The Science Behind the Art of Fundraising Campaigns

The creativity and ingenuity required to craft a successful fundraising campaign should not be underestimated. In the charity sector we do not have a product or service to supply in exchange for money. Instead we must convince people to part with their hard earned money in support of a cause, be that local, national or international. Undoubtedly, this is a hard sell but is certainly not impossible.

Charity appeals present potential donors with a decision to make, will I or won’t I support this cause? And so, a good foundation for charity appeals is understanding the behavioral science behind how people make decisions.

“We are not thinking machines that feel; rather, we are feeling machines that think.” - Antonio Damasio

Thinking, Fast and Slow

People make decisions in one of two modes or systems according to Daniel Kahnemann, author of the groundbreaking book on behavioral psychology and decision making “Thinking, Fast And Slow”.

System 1 is where we make impulsive decisions from instinct and our intuition. These decisions are often made unconsciously, when the person is in ‘autopilot’ and are predominantly driven by emotion. According to Kahnemann, 95% of our decisions are driven by this system.

System 2 is where we make rational decisions. This is when people use problem solving techniques and critical thinking to guide the decision-making process. As much as we like to think that we all make decisions with reason and logic, only 5% of decisions are actually made in this way according to Kahnemann.

Facts and figures have their place and can be an effective way of demonstrating the scale of  the problem that needs to be addressed. However, facts and figures can be cold, overwhelming and target system 2. As Kahnemann said, “thinking is to humans as swimming is to cats, they can do it but they would prefer not to.” It is best to avoid drowning your audience in facts and figures. People will instinctively begin to think about the scale of the problem rather than the difference you are making. Once people’s train of thought  goes off on a tangent you have lost them.

Creatives should demonstrate the human aspect hidden behind the facts and figures and appeal to people’s emotions. Storytelling is a popular and appropriate tool to appeal to the emotional triggers of system 1. Storytelling has been employed in both the for profit and not for profit sector for good reason.

Stories, Emotions & Oxytocin

The neurochemical called oxytocin is produced when we are shown forms of kindness from others or when someone instills trust in us. Furthermore, it motivates us to cooperate with others. Oxytocin does this by boosting our sense of empathy.

Dr. Paul J. Zak conducted tests to see if narratives shot on video would cause the brain to make oxytocin. The study showed that character-driven stories consistently caused the brain to make oxytocin. As Dr. Zak said in the Harvard Business Review when discussing his findings:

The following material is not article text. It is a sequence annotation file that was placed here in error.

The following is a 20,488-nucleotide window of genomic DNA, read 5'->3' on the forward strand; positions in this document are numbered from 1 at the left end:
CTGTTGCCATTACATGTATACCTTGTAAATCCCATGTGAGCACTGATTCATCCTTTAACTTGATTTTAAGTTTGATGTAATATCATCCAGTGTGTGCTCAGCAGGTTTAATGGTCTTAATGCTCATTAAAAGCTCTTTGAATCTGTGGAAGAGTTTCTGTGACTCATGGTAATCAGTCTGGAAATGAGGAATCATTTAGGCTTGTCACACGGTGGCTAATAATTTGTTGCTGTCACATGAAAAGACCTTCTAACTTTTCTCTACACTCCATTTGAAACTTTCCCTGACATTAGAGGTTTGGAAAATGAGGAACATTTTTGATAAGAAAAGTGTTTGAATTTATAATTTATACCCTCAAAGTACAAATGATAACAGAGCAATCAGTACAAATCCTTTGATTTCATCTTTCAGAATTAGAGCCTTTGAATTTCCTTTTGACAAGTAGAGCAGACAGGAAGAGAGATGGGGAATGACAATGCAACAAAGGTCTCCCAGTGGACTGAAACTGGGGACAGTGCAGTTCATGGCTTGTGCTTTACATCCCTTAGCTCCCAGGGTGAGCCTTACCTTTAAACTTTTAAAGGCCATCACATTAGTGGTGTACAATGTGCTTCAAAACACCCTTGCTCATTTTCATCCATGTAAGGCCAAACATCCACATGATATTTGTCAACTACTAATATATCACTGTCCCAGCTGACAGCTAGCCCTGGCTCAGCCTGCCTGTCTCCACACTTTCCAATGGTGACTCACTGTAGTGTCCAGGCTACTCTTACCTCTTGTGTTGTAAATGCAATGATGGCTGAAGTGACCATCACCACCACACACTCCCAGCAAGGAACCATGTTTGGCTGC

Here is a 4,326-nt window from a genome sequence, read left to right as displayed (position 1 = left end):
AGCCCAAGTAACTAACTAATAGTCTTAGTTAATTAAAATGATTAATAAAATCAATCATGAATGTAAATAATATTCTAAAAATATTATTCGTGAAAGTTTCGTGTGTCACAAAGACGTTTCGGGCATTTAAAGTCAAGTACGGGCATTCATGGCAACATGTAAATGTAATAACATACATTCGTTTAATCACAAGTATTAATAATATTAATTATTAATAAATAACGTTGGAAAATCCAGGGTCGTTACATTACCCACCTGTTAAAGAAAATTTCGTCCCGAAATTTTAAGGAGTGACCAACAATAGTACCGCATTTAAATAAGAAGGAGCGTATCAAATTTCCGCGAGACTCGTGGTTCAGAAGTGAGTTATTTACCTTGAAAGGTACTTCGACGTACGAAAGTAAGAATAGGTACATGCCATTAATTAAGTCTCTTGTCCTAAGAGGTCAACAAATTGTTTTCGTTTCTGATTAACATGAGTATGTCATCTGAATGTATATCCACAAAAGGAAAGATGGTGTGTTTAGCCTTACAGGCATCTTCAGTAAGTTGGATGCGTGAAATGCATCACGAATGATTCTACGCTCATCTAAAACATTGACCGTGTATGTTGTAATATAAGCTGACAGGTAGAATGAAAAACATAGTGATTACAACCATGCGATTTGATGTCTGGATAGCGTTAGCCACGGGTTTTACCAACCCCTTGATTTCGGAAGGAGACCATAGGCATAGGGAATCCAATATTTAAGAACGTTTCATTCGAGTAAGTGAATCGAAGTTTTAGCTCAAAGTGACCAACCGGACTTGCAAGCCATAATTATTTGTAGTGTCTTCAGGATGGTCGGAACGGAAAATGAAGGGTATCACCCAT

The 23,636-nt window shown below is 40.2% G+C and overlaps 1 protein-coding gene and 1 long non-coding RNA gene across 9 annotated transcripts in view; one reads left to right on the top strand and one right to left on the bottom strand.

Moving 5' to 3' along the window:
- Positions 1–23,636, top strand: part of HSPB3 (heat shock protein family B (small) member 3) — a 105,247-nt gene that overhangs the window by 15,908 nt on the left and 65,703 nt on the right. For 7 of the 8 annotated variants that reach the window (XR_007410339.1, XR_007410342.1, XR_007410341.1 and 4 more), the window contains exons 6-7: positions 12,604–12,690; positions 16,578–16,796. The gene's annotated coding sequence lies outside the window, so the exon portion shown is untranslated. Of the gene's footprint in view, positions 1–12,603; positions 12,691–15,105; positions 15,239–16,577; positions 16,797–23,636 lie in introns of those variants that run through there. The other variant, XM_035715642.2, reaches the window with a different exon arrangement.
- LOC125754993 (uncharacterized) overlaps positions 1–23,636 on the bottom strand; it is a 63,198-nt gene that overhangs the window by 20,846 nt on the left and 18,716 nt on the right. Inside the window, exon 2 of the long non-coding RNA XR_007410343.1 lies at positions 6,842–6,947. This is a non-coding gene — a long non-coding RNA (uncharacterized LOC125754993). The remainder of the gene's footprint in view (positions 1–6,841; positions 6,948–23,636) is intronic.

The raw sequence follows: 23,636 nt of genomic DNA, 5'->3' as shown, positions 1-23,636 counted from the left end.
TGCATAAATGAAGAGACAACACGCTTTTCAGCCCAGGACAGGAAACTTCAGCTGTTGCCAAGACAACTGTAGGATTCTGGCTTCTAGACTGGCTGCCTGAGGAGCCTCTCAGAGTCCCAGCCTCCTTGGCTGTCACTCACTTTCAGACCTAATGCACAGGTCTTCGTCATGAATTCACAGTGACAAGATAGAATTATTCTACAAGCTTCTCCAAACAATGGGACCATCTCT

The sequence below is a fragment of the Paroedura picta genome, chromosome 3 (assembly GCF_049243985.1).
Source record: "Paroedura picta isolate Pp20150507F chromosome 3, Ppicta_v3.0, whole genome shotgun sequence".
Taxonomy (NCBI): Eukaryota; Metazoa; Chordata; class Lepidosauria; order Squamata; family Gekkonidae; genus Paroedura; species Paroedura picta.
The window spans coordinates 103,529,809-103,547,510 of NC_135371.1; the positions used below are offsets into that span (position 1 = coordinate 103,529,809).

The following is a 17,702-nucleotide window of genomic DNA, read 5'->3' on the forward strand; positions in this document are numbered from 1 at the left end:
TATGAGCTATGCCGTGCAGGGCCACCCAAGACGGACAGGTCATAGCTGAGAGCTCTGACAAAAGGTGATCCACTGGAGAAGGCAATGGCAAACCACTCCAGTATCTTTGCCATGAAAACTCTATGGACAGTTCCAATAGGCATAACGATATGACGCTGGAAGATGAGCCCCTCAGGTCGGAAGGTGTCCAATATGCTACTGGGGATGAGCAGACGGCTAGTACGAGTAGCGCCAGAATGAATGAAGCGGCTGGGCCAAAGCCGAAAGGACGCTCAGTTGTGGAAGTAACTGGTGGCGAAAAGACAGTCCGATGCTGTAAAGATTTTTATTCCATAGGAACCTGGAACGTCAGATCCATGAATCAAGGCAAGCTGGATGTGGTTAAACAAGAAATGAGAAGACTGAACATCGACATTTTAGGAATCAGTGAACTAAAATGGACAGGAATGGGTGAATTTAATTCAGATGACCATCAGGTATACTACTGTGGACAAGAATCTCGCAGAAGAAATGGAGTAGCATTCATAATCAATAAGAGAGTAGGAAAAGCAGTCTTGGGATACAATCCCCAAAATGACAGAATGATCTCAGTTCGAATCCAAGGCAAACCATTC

“The amount of oxytocin released by the brain predicted how much people were willing to help others; for example; donating money to a charity associated with the narrative.”

Dr. Zak’s research discovered that in order to motivate people to help others through a narrative, the story must first grab and sustain attention. This is done by creating tension. His lab found that “If the story is able to create that tension then it is likely that attentive viewers will come to share the emotions of the characters in it.” Tension in this instance is showing the problem or need that is to be addressed in a compelling narrative.

From Empathy to Action

Converting the feeling of empathy into an action is easier said than done. Luckily, The Fogg Behavior Model was developed to help us to understand the process of converting emotions into actions. The model shows that three elements must converge at the same time for a behavior to occur: Behavior = Motivation x Ability x Prompt

Fogg Behavior Model -- 2019.jpeg

Motivation - in order to motivate the sought after behavior one needs to stand out and be noticed. This is why we should target system 1 and people’s emotions through a compelling story or narrative. If successful, this will release oxytocin and boost people’s sense of empathy.

Ability - Be widely available, easy to understand and simple to buy, or in our case, support financially. Having already succeeded in getting people to empathise with your appeal it is important to not make the person jump through a number of hoops. The more hoops they  must jump through, the more will fall off. This is one of the reasons why Like Charity’s Text-To-Donate service has been so successful. A text of one word to an easily recalled keyword is all it takes for a potential donor to become a supporter. And better still, Like Charity’s new Recurring Text-To-Donate service has made it incredibly easy for potential donors to support your cause on a continuous basis.